I’m glad to see people started watching television again this Christmas. Perhaps it’s because there’s a nationwide shortage of Nintendo Wiis.
In a rare moment of organisation I purchased a family Wii back in November. As a result, for the last five days the television hasn’t had a look in, so I haven’t been able to share the nation’s preoccupation with the new love scandal in Albert Square, or see Kylie turned into an echo in Doctor Who. While record numbers were tuning into BBC1, we had family tennis tournaments, boxing championships, and, the ultimate theatre of war called Guitar Hero. My children now have photographs of their seriously overweight dad clutching a plastic imitation guitar doing his best Clapton impersonation. It’s not a pretty sight.
Television is a great national festive pastime, like gluttony and queuing at the Boxing Day sales. I made a Christmas special exactly 21 years ago. It took me six months to make and cost three million dollars, which probably makes it the most expensive hour of television ever made. Called Fire and Ice, it starred the skaters Torvill & Dean, and it has gone into television legend, largely because London Weekend Television lost so much money on it.
It started out as a bold idea by John Birt, the director of programmes. Jayne Torvill & Christopher Dean were our golden couple at the 1984 Winter Olympics, so John decided to give the nation a Christmas treat and commissioned an ice ballet for them. It was going to be sold around the world, and a deal was already in place for America – hence the enormous budget. I was asked to write and direct it, and Carl Davis composed the music.
It was a dream job: the entire thing had to be written, rehearsed and filmed abroad, for Chris and Jayne were on a world tour. So Carl and I traipsed round the world like ice groupies, writing and composing scenes as we went. Then with an international company of skaters we rehearsed for three months in a German ski resort.
Eventually we built the world’s largest ice rink in a huge gymnasium near Stuttgart. One hundred and thirty British technicians came across the Channel in a fleet of trucks. Half the show was shot on a massive “Fire” set, with thirty foot high flames, then we shot all the scenes in the “Ice” kingdom.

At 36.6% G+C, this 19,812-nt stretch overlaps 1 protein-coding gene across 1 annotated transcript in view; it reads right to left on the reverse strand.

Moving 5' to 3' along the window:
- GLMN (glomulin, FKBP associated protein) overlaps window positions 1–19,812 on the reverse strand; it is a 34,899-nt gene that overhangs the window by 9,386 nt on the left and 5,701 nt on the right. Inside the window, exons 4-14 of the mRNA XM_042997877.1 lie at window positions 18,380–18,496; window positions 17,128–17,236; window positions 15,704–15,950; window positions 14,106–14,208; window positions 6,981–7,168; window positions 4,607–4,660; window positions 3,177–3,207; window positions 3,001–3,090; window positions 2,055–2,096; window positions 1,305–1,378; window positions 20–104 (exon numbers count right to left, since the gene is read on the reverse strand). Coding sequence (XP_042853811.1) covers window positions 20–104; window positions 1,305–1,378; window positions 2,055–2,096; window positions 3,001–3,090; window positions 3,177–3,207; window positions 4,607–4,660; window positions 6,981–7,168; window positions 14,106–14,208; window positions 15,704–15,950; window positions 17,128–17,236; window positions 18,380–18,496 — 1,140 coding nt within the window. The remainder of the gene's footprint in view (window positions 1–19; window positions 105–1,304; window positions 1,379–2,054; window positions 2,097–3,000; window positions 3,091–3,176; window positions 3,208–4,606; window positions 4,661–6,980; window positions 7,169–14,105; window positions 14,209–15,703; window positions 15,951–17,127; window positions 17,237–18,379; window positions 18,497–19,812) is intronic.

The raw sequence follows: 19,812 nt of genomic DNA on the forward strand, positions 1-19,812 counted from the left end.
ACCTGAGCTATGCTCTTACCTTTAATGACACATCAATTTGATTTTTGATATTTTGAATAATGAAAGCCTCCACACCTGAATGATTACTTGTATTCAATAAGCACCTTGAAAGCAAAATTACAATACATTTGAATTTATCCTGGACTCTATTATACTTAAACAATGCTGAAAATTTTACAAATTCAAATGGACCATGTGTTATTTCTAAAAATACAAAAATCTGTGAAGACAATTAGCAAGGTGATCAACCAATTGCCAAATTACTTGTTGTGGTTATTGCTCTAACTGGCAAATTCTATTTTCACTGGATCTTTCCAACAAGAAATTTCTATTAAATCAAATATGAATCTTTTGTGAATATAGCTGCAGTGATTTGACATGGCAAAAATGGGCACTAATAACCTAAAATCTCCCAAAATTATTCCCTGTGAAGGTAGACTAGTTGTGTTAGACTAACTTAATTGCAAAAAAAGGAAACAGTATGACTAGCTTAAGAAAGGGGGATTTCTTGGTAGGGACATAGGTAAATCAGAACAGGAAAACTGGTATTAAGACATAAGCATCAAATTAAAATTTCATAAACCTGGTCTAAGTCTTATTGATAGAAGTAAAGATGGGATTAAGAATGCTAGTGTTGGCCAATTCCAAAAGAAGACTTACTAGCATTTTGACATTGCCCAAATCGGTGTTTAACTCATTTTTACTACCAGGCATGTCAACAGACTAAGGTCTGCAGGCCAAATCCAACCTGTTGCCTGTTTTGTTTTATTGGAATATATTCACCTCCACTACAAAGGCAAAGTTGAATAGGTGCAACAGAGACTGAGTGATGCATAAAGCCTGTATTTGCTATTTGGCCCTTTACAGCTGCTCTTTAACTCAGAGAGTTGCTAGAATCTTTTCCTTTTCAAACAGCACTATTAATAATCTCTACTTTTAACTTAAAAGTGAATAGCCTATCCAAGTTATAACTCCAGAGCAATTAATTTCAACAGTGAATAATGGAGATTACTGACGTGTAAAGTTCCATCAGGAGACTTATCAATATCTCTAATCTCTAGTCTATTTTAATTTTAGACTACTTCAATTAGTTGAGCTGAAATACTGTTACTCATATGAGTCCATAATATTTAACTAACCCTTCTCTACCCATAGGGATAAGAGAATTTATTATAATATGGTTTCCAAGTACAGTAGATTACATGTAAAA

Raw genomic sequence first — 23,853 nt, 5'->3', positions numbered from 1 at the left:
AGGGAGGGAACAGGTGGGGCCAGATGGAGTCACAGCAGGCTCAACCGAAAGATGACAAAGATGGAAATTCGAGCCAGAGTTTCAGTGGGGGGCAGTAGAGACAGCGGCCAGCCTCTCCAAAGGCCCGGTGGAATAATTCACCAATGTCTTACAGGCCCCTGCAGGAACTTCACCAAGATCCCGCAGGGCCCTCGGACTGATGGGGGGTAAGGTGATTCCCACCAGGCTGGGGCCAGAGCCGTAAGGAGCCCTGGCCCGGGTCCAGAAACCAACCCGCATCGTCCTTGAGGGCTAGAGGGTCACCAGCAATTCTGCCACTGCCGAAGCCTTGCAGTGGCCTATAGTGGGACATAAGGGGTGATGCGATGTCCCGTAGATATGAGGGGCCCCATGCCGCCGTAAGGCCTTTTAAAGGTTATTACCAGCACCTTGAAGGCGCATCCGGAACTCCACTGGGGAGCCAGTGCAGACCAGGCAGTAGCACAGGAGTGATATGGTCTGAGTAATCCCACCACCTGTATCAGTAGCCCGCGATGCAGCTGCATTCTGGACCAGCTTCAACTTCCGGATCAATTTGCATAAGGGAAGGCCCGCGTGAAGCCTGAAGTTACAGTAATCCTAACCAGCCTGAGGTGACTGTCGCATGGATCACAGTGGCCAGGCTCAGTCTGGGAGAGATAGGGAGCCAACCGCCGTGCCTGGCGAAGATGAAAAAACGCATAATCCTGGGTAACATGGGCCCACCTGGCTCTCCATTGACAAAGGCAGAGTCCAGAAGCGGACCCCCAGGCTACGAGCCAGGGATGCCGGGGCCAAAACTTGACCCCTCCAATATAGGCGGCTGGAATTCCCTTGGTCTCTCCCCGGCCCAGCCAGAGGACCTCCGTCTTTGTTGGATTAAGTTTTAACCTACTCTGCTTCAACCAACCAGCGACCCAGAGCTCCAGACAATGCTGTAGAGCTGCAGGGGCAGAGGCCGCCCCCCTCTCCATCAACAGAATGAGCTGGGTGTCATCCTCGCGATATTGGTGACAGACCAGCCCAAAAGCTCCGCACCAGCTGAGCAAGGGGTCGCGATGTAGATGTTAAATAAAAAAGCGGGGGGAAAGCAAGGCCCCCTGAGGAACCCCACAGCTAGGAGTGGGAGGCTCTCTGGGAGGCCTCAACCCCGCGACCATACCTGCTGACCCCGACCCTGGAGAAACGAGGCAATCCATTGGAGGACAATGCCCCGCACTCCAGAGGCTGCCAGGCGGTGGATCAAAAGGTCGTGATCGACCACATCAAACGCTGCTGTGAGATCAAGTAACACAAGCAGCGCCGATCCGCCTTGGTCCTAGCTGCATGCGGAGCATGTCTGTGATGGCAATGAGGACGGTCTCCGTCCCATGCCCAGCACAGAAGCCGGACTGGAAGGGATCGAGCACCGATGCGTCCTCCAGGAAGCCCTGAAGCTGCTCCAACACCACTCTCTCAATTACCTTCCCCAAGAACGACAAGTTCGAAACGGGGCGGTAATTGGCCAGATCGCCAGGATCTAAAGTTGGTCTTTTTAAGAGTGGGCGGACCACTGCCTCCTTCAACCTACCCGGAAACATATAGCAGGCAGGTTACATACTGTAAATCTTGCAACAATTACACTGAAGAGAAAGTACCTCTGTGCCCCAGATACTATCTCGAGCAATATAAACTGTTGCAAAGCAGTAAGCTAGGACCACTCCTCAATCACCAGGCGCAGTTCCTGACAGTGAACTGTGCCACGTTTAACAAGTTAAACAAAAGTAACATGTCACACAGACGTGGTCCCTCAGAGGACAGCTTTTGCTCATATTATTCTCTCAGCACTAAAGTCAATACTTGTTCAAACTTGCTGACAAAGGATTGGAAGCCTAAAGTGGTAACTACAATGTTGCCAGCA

Everything went fine until the final day of shooting when John Birt arrived with the money men. During the break John came over and tapped me on the shoulder. His face was white.
“Tom, we have a problem”, he said. “Apparently you can’t show buttocks in America”.
Now the entire plot revolved around the “Fire” Prince falling in love with the “Ice” princess, and the Fire people wore very little. Christopher Dean in particular sported a rather fetching thong.
“Can’t you shoot them from the front?” John suggested. I explained that this was a somewhat impractical solution as ice skaters generally spend their time spinning round in little circles, and therefore Dean’s buttocks would be revealed to the camera approximately twenty times a second. “I suppose you can’t fix it in post-production?”, he asked in desperation.
That’s why despite receiving lots of international awards, to this day Fire and Ice has never been shown in America. And that’s also why London Weekend Television has given up commissioning expensive Christmas specials.
As I write this, sitting in my office beneath a framed photograph of me with Chris and Jayne on the infamous ice set, my eldest son has just come in clutching last night’s evidence of Dad playing Clapton.
OK, I give in. The two photographs say it all. 21 years of Christmases have taken their toll. My New Year’s resolution is staring me in the face. I’m losing 21 pounds by Easter. Promise.